Some general signs and symptoms of extravasation include:
- increased swelling
- open sores
- skin discoloration
Skin that starts to discolor significantly and becomes cold to the touch indicates severe tissue damage.
Doctors diagnose extravasation by examining and inspecting the skin area around the cannula. If they suspect extravasation, they will stop the drug infusion and elevate the limb. Doing this as soon as possible should prevent serious complications from developing and stop the extravasation from escalating to a higher grade.
The medical team will continue to monitor the skin for 24 hours after stopping the infusion to check for signs of infection. The extravasation grade diagnosis will determine the treatment that the person receives. Grades three and four will require more intensive treatments than grades one and two.
As soon a doctor or nurse suspects extravasation,
- Stop the infusion and leave the cannula in place.
- Remove as much of the drug as possible using a 10–20-milliliter syringe (connected to the cannula).
- Alleviate any pressure on the affected area.
- Take out the cannula and mark the affected area with a pen.
- Alert a doctor if they have not done so already so that treatment can begin.
- Elevate the limb.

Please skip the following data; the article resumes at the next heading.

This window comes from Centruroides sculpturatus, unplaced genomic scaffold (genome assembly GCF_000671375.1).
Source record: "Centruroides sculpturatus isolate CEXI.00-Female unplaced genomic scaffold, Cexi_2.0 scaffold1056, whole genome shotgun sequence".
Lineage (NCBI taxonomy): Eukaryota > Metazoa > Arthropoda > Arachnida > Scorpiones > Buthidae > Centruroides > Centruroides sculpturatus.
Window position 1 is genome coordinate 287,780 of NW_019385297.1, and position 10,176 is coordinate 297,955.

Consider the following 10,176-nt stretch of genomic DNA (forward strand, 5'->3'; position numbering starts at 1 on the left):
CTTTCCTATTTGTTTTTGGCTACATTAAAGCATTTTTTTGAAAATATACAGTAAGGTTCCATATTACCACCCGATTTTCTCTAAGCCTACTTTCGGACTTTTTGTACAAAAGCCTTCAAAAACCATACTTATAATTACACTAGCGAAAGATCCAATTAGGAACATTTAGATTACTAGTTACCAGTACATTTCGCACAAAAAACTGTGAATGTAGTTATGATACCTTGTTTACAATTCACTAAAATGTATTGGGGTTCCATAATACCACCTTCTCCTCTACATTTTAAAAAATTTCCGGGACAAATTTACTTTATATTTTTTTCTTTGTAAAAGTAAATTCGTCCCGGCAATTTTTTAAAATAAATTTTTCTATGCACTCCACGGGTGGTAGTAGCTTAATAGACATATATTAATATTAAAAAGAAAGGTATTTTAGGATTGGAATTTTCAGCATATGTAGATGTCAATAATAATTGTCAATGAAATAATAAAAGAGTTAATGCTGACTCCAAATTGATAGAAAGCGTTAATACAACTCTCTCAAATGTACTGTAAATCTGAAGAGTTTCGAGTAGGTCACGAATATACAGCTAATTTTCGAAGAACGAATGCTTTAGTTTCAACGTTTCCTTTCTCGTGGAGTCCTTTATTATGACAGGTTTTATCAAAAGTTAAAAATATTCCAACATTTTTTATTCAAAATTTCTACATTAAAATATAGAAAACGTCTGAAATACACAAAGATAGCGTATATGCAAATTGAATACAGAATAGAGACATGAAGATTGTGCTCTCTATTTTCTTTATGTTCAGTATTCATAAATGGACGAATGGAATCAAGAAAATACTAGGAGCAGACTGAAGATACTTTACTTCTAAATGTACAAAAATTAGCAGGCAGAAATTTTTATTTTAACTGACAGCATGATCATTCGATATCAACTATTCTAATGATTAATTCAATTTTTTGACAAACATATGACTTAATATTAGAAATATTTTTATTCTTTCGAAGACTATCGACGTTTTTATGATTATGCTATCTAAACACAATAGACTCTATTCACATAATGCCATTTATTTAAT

- Administer pain relief if the person needs it.
- Monitor the area for infection or further tissue injury progression.
The healthcare team will continue to monitor the person and may take photographs to document the healing process.
Depending on the type of drug that has leaked into the tissue, doctors may warm or cool the affected area to stop the drug from spreading.
Healthcare professionals should implement standardized, evidenced-based techniques when inserting cannulas to minimize the risk of extravasation.
Other preventive strategies
- avoiding inserting needles into joints or areas that are difficult to secure
- choosing a different IV route or alternative vein if possible
- removing and resecuring a cannula if it seems unstable
- looking out for swelling when administering medication
- asking a person if they feel any pain when administering a medication or solution
- delivering drugs at the correct rate
- checking for blood flowing backward through the cannula
A person should get medical help if they are experiencing pain and swelling where the cannula enters the skin. They should not wait until their symptoms get worse, as the sooner doctors treat extravasation, the better the outcome.
If healthcare teams do not treat extravasation in time, a person may experience serious complications, which can include tissue death and a loss of limb function.
Extravasation occurs when IV medications, which can destroy tissue, seep out of veins and into the surrounding skin and muscle.
Grade one is the least severe form of extravasation, and if a person receives treatment at this stage, the risk of permanent tissue damage is small.
Grade four is the most severe form, and a person could lose limb function or the affected part of the limb itself if the medication has spread from the infusion site to other areas.
As soon as a person experiences any pain or swelling at the infusion site, they should let their healthcare team know.
The sooner a person receives treatment, the greater their chance of making a full recovery with no lasting tissue damage.